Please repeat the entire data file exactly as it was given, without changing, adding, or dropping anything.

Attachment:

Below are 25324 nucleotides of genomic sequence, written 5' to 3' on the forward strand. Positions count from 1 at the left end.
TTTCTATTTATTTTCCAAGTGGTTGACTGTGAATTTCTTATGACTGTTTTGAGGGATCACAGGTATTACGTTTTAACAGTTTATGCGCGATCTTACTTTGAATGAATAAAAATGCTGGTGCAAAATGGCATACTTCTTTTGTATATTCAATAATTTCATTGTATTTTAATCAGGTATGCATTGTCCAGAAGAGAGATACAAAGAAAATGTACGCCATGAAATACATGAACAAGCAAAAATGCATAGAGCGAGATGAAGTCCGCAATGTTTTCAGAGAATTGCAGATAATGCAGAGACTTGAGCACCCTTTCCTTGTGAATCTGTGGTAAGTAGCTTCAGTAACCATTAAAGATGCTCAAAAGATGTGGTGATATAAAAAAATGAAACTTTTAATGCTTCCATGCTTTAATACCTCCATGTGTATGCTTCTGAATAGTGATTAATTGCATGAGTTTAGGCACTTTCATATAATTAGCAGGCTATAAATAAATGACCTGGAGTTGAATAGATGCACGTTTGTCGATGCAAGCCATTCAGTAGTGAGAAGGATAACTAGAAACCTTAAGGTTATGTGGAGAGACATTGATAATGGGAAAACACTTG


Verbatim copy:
Below are 25324 nucleotides of genomic sequence, written 5' to 3' on the forward strand. Positions count from 1 at the left end.
TTTCTATTTATTTTCCAAGTGGTTGACTGTGAATTTCTTATGACTGTTTTGAGGGATCACAGGTATTACGTTTTAACAGTTTATGCGCGATCTTACTTTGAATGAATAAAAATGCTGGTGCAAAATGGCATACTTCTTTTGTATATTCAATAATTTCATTGTATTTTAATCAGGTATGCATTGTCCAGAAGAGAGATACAAAGAAAATGTACGCCATGAAATACATGAACAAGCAAAAATGCATAGAGCGAGATGAAGTCCGCAATGTTTTCAGAGAATTGCAGATAATGCAGAGACTTGAGCACCCTTTCCTTGTGAATCTGTGGTAAGTAGCTTCAGTAACCATTAAAGATGCTCAAAAGATGTGGTGATATAAAAAAATGAAACTTTTAATGCTTCCATGCTTTAATACCTCCATGTGTATGCTTCTGAATAGTGATTAATTGCATGAGTTTAGGCACTTTCATATAATTAGCAGGCTATAAATAAATGACCTGGAGTTGAATAGATGCACGTTTGTCGATGCAAGCCATTCAGTAGTGAGAAGGATAACTAGAAACCTTAAGGTTATGTGGAGAGACATTGATAATGGGAAAACACTTG